The beginning: 18 installation shots, a press release, a gallery leaflet. These remainders of Making History, a 1999 CCS Bard thesis exhibition, are the backbone of Andrea van der Straeten’s unusual inquiry into a past show’s propositions. Her 2010 tweaked reinterpretation emerges out of conversations and collaborative research with the curator, who was eager to know and use what came before. Not Again takes place in the same gallery space as Making History, but it appears as an echo and functions as a cabinet of interpretations.
Visitors meander between past and present exhibitions, immersing themselves in the aural and textual juxtaposition. Not Again suggests repetition, but refuses exact reproduction. Instead, it heightens ephemerality and explores the differences in subjective memory, interpretation, and observation.
Van der Straeten’s encounter with the archived documents and her ensuing readings brought about new works on paper—site-specific wall drawings—and sculptural interventions. Not Again riffs off the spatial distribution in the original exhibition. Van der Straeten also associates the show’s historical references, the Kent State shootings and the social upheavals of the late 1960s, with literary texts from other historical periods. As a whole, her work interrupts linear patterns of history making and focuses on recurring idioms in political rhetoric.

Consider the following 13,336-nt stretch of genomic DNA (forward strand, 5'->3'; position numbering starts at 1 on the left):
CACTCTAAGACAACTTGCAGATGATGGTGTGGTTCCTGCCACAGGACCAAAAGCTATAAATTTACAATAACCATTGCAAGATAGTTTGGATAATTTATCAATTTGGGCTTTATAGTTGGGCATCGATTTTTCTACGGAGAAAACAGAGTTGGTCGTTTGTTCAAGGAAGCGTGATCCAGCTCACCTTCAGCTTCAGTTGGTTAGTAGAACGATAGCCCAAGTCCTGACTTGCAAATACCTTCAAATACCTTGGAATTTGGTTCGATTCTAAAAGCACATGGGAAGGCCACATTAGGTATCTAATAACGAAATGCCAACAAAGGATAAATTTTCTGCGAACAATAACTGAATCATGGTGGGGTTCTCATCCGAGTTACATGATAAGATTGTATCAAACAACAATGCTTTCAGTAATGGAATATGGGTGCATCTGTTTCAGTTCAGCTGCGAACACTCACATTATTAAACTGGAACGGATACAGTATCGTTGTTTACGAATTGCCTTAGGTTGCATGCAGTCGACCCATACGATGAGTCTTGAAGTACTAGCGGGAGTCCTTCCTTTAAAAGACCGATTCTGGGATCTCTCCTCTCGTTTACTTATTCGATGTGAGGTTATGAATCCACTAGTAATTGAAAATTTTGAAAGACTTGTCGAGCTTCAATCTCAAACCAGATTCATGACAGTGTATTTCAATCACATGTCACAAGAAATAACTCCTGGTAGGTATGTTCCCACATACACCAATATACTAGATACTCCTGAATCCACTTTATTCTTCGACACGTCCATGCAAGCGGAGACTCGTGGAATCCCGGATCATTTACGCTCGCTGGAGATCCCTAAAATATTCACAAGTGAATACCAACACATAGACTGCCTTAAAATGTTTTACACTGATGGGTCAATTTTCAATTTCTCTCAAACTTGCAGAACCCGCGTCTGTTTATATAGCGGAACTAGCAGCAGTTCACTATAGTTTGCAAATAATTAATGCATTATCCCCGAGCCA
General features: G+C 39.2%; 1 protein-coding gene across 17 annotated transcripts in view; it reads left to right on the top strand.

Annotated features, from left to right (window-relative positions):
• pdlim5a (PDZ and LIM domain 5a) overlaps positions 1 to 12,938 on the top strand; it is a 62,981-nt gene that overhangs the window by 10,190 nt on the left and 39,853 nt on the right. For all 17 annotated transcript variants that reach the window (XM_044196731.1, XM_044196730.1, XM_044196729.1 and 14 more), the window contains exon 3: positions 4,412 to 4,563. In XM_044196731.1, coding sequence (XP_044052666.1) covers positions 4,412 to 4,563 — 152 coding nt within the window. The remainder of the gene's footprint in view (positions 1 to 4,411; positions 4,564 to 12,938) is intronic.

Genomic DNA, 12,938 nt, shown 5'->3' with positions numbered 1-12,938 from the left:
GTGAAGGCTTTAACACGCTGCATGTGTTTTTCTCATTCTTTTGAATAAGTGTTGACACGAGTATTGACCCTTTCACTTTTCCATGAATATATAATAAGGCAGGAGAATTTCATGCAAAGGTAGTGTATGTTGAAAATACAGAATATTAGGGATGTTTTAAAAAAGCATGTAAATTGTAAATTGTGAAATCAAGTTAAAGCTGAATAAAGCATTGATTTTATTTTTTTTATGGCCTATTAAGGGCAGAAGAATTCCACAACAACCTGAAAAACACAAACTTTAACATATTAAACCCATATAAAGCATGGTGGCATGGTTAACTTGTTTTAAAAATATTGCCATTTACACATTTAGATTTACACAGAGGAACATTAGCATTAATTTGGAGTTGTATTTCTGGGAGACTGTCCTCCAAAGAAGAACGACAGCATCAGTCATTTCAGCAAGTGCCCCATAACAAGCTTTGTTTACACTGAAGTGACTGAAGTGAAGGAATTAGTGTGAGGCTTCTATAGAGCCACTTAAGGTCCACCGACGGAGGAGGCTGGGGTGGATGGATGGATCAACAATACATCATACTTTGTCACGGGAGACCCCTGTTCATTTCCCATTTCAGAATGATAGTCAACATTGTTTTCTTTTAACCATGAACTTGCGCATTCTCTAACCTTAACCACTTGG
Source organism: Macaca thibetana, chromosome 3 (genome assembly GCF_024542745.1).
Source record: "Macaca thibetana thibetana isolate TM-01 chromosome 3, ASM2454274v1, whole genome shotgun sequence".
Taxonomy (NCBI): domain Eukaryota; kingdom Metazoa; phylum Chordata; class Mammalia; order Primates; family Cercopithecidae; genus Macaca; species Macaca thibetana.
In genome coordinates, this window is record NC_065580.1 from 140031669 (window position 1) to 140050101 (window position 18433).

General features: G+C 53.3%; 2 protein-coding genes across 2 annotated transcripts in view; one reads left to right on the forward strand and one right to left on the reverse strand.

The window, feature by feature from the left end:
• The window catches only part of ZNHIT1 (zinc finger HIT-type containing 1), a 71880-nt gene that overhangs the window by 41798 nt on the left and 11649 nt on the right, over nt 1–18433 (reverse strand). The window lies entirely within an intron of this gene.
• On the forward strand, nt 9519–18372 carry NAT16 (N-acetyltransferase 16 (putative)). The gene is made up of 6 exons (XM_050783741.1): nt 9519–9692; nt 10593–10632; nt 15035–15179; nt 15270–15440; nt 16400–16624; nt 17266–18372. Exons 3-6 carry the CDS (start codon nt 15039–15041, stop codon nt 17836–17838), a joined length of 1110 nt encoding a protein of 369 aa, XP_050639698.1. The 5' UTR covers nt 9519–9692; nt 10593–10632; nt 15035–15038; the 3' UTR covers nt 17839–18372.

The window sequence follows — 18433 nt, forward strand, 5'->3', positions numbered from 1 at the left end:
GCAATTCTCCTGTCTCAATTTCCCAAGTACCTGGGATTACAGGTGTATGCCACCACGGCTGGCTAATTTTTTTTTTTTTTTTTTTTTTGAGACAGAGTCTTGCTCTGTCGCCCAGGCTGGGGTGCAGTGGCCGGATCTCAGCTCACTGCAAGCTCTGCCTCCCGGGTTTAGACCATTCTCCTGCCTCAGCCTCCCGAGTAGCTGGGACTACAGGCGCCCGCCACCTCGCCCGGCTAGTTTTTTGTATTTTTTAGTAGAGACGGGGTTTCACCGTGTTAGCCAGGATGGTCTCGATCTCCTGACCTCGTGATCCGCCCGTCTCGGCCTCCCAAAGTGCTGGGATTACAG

Working from Vienna, van der Straeten’s distance from the original exhibition is both temporal and spatial. Her work at Bard continues her ongoing research into informal and uncertain forms of communication. In Not Again, she combines her long-standing interest in literature and communication science into a temporary gallery installation.
Saturday, April 24, 1–3 p.m.
CCS Bard Galleries
“Unpacking the Exhibition Archive”
Public in-gallery panel with Ann Butler (director of library and archives, CCS Bard), Kari Conte (independent curator), and Prem Krishnamurthy (Project Projects).
Not Again is curated by Sarah Demeuse as part of the requirements for the master of arts degree in curatorial studies.
Student-curated projects at CCS Bard are made possible with support from the Rebecca and Martin Eisenberg Student Exhibition Fund; the Mitzi and Warren Eisenberg Family Foundation; the Audrey and Sydney Irmas Charitable Foundation; the Board of Governors of the Center for Curatorial Studies, and by the Center’s Patrons, Supporters, and Friends. Special thanks to the Robert Mapplethorpe Foundation. Student-curated projects at CCS Bard are made possible with support from the Rebecca and Martin Eisenberg. Additional support is provided by the Monique Beudert Award Fund.